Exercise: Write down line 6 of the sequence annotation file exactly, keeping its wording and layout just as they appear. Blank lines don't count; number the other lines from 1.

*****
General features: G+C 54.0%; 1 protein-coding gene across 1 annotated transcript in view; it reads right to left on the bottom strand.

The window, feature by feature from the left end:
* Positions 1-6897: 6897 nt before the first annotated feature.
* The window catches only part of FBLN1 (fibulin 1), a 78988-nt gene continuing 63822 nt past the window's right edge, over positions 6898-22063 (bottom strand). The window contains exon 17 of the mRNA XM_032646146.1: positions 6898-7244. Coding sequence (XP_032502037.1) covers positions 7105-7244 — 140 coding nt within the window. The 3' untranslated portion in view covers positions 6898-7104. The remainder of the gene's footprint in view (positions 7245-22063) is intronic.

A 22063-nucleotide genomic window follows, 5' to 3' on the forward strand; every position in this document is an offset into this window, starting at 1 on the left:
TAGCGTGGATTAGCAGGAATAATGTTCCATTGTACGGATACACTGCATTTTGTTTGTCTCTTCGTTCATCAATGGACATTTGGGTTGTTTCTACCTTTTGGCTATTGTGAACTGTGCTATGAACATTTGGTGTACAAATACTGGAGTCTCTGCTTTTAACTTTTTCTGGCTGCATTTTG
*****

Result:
TAGCGTGGATTAGCAGGAATAATGTTCCATTGTACGGATACACTGCATTTTGTTTGTCTCTTCGTTCATCAATGGACATTTGGGTTGTTTCTACCTTTTGGCTATTGTGAACTGTGCTATGAACATTTGGTGTACAAATACTGGAGTCTCTGCTTTTAACTTTTTCTGGCTGCATTTTG